“Only buy something that you’d be perfectly happy to hold if the market shut down for 10 years.”
— Warren Buffett
One of the most important things investors can learn from Warren Buffett, is about how they approach their time horizon for an investment into a stock under consideration. Because immediately after buying shares of a given stock, investors will then be able to check on the day-to-day (and even minute-by-minute) market value. Some days the stock market will be up, other days down. These daily fluctuations can often distract from the long-term view. Today, we look at the result of a decade-long holding period for an investor who was considering Advance Auto Parts Inc (NYSE: AAP) back in 2010, bought the stock, ignored the market’s ups and downs, and simply held through to today.
|Average annual return:||11.13%|
As we can see, the decade-long investment result worked out quite well, with an annualized rate of return of 11.13%. This would have turned a $10K investment made 10 years ago into $28,745.13 today (as of 07/15/2020). On a total return basis, that’s a result of 187.38% (something to think about: how might AAP shares perform over the next 10 years?). [These numbers were computed with the Dividend Channel DRIP Returns Calculator.]
Many investors out there refuse to own any stock that lacks a dividend; in the case of Advance Auto Parts Inc, investors have received $2.78/share in dividends these past 10 years examined in the exercise above. This means total return was driven not just by share price, but also by the dividends received (and what the investor did with those dividends). For this exercise, what we’ve done with the dividends is to assume they are reinvestted — i.e. used to purchase additional shares (the calculations use closing price on ex-date).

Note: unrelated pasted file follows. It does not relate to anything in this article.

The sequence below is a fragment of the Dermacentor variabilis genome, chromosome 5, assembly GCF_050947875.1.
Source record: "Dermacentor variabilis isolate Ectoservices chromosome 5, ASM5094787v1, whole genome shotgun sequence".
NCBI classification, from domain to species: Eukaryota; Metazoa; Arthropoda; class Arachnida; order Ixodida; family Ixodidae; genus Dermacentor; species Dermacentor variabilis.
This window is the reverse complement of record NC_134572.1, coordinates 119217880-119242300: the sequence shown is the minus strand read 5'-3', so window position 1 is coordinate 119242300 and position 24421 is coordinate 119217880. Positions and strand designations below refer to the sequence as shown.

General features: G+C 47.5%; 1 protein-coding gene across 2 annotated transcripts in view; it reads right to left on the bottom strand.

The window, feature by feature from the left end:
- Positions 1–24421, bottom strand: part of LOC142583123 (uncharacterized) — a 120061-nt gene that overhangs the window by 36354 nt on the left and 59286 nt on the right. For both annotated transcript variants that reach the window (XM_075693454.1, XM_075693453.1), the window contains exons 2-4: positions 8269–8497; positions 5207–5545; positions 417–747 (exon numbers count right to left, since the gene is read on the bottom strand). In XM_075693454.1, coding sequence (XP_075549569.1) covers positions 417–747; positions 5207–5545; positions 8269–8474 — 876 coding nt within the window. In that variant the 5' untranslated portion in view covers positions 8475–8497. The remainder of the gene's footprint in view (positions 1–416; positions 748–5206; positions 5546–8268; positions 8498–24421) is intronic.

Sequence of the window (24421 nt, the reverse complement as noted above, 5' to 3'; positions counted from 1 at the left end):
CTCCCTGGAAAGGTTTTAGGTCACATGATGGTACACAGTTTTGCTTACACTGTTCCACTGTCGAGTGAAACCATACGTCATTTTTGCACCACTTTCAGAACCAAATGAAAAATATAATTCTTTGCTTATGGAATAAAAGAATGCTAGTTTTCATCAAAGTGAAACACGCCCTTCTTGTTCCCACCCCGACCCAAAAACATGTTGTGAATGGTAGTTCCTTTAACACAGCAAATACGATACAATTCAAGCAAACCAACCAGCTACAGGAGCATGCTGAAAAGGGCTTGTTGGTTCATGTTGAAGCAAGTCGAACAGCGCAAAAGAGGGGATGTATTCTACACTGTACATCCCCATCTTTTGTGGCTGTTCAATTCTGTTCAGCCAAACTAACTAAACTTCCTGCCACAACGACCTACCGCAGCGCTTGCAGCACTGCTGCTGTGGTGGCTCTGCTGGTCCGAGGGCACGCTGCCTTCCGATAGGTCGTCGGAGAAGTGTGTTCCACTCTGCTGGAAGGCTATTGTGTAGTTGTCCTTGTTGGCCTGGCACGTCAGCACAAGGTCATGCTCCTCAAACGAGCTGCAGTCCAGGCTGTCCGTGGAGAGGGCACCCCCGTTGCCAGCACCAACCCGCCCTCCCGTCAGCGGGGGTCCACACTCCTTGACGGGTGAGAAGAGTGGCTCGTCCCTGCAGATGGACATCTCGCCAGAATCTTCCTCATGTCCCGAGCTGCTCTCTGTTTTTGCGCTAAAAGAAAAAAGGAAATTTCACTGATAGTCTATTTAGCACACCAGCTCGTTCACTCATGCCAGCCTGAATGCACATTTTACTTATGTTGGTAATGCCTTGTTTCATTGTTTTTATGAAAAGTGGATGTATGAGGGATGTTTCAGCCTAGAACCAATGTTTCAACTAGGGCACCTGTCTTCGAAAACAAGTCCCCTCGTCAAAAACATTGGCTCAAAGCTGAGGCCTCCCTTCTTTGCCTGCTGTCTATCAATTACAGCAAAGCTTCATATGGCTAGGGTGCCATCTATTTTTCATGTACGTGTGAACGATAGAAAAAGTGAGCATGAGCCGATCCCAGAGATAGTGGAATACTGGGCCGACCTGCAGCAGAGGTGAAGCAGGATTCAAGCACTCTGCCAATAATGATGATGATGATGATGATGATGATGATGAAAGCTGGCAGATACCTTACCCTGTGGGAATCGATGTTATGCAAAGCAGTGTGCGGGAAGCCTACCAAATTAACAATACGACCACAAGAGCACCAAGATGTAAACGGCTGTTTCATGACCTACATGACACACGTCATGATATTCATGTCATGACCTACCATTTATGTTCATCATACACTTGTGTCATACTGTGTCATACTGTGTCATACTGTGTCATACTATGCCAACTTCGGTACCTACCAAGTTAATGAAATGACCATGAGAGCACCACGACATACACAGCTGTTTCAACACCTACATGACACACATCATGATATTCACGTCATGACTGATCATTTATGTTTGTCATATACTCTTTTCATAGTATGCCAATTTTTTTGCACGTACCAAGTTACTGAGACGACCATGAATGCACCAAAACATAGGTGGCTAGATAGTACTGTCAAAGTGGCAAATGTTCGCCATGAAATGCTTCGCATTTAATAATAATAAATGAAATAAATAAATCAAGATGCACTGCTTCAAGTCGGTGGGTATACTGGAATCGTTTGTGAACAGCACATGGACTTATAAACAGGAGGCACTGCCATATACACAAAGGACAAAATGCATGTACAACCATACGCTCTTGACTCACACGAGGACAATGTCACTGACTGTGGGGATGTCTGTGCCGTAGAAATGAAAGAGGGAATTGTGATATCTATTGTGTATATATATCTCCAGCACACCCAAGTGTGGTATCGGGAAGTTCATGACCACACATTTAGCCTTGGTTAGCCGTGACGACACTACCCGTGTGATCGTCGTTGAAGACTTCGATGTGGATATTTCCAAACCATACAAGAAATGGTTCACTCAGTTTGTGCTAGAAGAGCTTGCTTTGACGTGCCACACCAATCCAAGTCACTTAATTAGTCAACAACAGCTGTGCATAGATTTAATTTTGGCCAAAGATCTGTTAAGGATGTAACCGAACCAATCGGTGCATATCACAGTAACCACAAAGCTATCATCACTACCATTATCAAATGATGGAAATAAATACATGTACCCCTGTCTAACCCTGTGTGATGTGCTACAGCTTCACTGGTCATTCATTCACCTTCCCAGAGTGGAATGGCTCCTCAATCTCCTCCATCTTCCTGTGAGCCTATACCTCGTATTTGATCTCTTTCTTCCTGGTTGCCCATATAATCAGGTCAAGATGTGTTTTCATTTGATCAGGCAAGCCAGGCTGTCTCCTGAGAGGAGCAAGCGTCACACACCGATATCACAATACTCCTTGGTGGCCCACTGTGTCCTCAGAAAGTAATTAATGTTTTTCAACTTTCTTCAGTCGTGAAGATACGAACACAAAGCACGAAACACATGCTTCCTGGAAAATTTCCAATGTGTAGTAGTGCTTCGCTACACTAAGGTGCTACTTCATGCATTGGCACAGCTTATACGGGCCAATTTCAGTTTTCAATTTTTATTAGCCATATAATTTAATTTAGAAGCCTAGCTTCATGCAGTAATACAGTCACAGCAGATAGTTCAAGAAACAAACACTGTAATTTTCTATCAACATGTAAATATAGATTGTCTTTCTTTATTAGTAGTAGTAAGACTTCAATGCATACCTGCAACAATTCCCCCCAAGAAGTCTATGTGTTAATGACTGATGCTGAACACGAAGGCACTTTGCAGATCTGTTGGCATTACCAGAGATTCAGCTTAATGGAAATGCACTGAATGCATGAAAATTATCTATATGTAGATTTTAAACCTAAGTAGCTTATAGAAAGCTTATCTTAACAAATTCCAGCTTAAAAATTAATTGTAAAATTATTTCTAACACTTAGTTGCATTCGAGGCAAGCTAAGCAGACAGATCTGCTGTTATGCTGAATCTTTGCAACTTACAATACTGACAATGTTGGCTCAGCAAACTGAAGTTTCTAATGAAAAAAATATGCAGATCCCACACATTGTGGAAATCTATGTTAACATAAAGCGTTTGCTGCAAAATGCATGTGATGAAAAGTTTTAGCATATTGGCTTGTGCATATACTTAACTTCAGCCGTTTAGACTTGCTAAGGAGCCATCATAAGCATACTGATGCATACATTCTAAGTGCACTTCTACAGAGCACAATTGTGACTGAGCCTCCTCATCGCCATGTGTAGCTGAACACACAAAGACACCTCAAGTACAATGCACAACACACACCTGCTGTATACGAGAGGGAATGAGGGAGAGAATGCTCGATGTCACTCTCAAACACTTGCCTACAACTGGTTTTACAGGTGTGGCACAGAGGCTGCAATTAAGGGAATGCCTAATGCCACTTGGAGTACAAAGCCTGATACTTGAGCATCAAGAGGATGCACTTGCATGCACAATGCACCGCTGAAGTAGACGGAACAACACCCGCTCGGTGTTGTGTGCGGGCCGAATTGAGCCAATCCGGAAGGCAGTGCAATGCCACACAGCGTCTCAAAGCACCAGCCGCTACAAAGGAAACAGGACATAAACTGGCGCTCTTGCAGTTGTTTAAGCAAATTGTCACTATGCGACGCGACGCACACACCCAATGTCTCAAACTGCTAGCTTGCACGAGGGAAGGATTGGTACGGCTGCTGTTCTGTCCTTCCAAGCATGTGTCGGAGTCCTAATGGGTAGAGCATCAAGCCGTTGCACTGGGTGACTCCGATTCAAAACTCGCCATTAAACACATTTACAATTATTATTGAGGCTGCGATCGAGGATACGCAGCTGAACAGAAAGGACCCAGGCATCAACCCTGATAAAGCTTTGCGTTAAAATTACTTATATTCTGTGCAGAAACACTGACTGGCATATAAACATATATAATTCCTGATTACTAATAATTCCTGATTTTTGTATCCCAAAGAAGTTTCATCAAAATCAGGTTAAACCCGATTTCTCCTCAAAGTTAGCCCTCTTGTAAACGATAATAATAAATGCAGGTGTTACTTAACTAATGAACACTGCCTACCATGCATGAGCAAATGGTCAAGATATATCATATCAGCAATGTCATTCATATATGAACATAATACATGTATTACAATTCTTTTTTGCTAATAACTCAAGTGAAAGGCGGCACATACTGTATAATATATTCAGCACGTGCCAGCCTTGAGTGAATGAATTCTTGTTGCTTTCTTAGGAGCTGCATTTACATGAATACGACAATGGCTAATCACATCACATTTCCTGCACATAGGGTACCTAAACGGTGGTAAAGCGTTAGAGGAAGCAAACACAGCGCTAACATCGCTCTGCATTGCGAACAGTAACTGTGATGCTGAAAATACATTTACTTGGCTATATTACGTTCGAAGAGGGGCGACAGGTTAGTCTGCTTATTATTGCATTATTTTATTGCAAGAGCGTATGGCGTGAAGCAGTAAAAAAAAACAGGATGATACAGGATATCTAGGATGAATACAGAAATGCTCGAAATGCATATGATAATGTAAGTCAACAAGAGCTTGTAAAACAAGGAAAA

Based upon the most recent annualized dividend rate of 1/share, we calculate that AAP has a current yield of approximately 0.70%. Another interesting datapoint we can examine is ‘yield on cost’ — in other words, we can express the current annualized dividend of 1 against the original $51.34/share purchase price. This works out to a yield on cost of 1.36%.
More investment wisdom to ponder:
“A lot of people with high IQs are terrible investors because they’ve got terrible temperaments. You need to keep raw, irrational emotion under control.” — Charlie Munger